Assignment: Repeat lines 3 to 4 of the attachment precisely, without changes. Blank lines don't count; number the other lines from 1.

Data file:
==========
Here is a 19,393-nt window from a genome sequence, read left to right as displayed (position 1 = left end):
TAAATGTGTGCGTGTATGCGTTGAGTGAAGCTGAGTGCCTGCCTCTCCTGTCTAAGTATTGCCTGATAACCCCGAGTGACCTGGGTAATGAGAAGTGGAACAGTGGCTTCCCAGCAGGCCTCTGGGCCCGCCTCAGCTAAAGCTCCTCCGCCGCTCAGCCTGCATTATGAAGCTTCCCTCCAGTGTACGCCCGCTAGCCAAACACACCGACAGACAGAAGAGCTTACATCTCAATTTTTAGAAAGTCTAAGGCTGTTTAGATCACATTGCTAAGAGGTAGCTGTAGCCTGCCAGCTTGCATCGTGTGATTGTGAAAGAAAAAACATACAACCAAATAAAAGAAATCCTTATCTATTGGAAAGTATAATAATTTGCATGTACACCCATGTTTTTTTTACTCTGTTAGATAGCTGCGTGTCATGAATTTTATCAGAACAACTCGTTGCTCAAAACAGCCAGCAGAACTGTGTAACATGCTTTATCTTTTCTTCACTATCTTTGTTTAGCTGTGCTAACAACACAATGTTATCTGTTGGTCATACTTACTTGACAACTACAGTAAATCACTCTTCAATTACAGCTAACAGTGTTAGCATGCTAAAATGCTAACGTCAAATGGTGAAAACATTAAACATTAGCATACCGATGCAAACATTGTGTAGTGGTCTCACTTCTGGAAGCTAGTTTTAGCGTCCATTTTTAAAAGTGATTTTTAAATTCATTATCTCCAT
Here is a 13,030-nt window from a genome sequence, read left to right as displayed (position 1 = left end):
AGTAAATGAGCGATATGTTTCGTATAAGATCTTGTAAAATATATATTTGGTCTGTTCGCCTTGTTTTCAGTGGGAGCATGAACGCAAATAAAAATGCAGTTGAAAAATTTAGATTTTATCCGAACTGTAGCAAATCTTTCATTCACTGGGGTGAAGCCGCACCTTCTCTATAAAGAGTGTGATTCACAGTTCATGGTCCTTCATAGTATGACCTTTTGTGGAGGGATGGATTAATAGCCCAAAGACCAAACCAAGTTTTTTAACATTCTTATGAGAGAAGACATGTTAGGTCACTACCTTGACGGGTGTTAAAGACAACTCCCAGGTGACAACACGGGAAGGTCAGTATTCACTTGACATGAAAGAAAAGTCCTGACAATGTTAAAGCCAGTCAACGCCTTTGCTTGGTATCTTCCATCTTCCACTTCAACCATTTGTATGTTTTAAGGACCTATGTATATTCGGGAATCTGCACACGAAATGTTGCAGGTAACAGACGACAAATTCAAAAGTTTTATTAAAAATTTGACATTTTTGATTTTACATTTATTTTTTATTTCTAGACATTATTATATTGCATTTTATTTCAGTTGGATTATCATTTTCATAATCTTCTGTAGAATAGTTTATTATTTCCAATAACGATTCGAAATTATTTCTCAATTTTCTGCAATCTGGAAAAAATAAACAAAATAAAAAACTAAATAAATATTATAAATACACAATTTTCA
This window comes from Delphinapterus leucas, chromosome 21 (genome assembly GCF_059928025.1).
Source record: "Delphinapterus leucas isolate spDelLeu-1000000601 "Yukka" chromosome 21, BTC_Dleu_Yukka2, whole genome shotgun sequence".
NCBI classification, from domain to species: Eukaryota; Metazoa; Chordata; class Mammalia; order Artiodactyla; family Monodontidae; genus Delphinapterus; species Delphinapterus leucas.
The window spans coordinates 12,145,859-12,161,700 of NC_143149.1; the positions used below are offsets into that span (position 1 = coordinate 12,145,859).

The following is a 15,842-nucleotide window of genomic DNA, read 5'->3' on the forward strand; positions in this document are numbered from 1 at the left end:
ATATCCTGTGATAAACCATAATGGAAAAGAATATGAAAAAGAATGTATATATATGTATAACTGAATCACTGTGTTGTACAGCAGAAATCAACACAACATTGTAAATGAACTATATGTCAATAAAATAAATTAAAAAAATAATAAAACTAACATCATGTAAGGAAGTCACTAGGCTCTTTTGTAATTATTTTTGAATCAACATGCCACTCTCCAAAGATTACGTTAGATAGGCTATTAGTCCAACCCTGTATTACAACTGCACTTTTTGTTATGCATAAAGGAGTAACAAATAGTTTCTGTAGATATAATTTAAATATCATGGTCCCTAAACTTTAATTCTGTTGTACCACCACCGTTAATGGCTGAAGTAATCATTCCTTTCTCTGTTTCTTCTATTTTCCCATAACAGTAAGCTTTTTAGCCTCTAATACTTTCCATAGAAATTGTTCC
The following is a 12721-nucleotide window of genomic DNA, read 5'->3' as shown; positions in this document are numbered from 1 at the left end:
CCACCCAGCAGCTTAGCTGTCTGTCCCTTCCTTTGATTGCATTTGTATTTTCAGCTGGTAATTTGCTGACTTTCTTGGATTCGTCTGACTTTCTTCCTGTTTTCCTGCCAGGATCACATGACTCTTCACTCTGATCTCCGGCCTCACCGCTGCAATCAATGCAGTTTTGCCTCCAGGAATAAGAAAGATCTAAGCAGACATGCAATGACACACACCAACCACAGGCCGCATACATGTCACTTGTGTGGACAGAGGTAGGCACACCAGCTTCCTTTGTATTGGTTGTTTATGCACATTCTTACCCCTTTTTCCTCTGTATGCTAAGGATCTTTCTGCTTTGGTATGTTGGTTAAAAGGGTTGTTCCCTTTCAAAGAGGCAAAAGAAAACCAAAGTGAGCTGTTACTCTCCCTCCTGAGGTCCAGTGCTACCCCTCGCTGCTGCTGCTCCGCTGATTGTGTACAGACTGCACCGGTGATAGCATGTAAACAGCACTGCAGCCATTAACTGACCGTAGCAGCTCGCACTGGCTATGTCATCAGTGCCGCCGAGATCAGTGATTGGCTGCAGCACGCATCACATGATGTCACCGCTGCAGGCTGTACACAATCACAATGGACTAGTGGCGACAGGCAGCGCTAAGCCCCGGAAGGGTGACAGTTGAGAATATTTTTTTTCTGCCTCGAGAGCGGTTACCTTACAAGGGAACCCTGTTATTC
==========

Here is a 13,030-nt window from a genome sequence, read left to right as displayed (position 1 = left end):
AGTAAATGAGCGATATGTTTCGTATAAGATCTTGTAAAATATATATTTGGTCTGTTCGCCTTGTTTTCAGTGGGAGCATGAACGCAAATAAAAATGCAGTTGAAAAATTTAGATTTTATCCGAACTGTAGCAAATCTTTCATTCACTGGGGTGAAGCCGCACCTTCTCTATAAAGAGTGTGATTCACAGTTCATGGTCCTTCATAGTATGACCTTTTGTGGAGGGATGGATTAATAGCCCAAAGACCAAACCAAGTTTTTTAACATTCTTATGAGAGAAGACATGTTAGGTCACTACCTTGACGGGTGTTAAAGACAACTCCCAGGTGACAACACGGGAAGGTCAGTATTCACTTGACATGAAAGAAAAGTCCTGACAATGTTAAAGCCAGTCAACGCCTTTGCTTGGTATCTTCCATCTTCCACTTCAACCATTTGTATGTTTTAAGGACCTATGTATATTCGGGAATCTGCACACGAAATGTTGCAGGTAACAGACGACAAATTCAAAAGTTTTATTAAAAATTTGACATTTTTGATTTTACATTTATTTTTTATTTCTAGACATTATTATATTGCATTTTATTTCAGTTGGATTATCATTTTCATAATCTTCTGTAGAATAGTTTATTATTTCCAATAACGATTCGAAATTATTTCTCAATTTTCTGCAATCTGGAAAAAATAAACAAAATAAAAAACTAAATAAATATTATAAATACACAATTTTCA